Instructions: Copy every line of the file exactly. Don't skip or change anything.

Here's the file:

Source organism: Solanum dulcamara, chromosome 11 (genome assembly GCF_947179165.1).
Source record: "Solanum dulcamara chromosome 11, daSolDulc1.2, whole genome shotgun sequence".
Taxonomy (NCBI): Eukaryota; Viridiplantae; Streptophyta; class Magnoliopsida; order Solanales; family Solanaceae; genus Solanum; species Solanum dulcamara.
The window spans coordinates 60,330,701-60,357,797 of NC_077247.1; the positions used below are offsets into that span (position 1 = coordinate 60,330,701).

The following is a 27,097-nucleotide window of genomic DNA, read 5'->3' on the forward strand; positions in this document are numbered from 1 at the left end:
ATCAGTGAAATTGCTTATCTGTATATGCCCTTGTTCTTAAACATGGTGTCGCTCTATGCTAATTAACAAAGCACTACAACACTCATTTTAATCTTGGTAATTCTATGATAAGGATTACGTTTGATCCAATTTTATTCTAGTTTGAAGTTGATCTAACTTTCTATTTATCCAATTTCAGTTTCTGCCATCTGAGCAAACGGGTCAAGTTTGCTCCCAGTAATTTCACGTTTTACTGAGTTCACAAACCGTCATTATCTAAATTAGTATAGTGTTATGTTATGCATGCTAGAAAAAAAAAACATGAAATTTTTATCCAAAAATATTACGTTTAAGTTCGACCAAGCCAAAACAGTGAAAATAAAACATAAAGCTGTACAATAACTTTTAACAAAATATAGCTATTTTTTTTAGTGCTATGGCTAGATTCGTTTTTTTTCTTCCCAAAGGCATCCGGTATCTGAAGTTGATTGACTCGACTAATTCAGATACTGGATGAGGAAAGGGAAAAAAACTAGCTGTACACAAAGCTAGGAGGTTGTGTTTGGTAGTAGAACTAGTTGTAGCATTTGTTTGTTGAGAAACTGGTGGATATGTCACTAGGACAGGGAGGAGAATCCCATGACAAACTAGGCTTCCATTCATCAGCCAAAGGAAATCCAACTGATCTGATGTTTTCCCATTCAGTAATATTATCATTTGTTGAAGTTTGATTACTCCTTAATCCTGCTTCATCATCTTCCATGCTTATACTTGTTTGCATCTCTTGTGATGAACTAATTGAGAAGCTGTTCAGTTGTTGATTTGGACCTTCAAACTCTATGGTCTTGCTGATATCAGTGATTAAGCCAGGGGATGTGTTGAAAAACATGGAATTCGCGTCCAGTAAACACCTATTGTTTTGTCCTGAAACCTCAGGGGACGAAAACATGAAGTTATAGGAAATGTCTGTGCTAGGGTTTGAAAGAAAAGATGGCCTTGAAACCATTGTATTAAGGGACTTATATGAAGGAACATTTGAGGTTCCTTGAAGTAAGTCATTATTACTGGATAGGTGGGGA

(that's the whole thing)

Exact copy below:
Source organism: Solanum dulcamara, chromosome 11 (genome assembly GCF_947179165.1).
Source record: "Solanum dulcamara chromosome 11, daSolDulc1.2, whole genome shotgun sequence".
Taxonomy (NCBI): Eukaryota; Viridiplantae; Streptophyta; class Magnoliopsida; order Solanales; family Solanaceae; genus Solanum; species Solanum dulcamara.
The window spans coordinates 60,330,701-60,357,797 of NC_077247.1; the positions used below are offsets into that span (position 1 = coordinate 60,330,701).

The following is a 27,097-nucleotide window of genomic DNA, read 5'->3' on the forward strand; positions in this document are numbered from 1 at the left end:
ATCAGTGAAATTGCTTATCTGTATATGCCCTTGTTCTTAAACATGGTGTCGCTCTATGCTAATTAACAAAGCACTACAACACTCATTTTAATCTTGGTAATTCTATGATAAGGATTACGTTTGATCCAATTTTATTCTAGTTTGAAGTTGATCTAACTTTCTATTTATCCAATTTCAGTTTCTGCCATCTGAGCAAACGGGTCAAGTTTGCTCCCAGTAATTTCACGTTTTACTGAGTTCACAAACCGTCATTATCTAAATTAGTATAGTGTTATGTTATGCATGCTAGAAAAAAAAAACATGAAATTTTTATCCAAAAATATTACGTTTAAGTTCGACCAAGCCAAAACAGTGAAAATAAAACATAAAGCTGTACAATAACTTTTAACAAAATATAGCTATTTTTTTTAGTGCTATGGCTAGATTCGTTTTTTTTCTTCCCAAAGGCATCCGGTATCTGAAGTTGATTGACTCGACTAATTCAGATACTGGATGAGGAAAGGGAAAAAAACTAGCTGTACACAAAGCTAGGAGGTTGTGTTTGGTAGTAGAACTAGTTGTAGCATTTGTTTGTTGAGAAACTGGTGGATATGTCACTAGGACAGGGAGGAGAATCCCATGACAAACTAGGCTTCCATTCATCAGCCAAAGGAAATCCAACTGATCTGATGTTTTCCCATTCAGTAATATTATCATTTGTTGAAGTTTGATTACTCCTTAATCCTGCTTCATCATCTTCCATGCTTATACTTGTTTGCATCTCTTGTGATGAACTAATTGAGAAGCTGTTCAGTTGTTGATTTGGACCTTCAAACTCTATGGTCTTGCTGATATCAGTGATTAAGCCAGGGGATGTGTTGAAAAACATGGAATTCGCGTCCAGTAAACACCTATTGTTTTGTCCTGAAACCTCAGGGGACGAAAACATGAAGTTATAGGAAATGTCTGTGCTAGGGTTTGAAAGAAAAGATGGCCTTGAAACCATTGTATTAAGGGACTTATATGAAGGAACATTTGAGGTTCCTTGAAGTAAGTCATTATTACTGGATAGGTGGGGA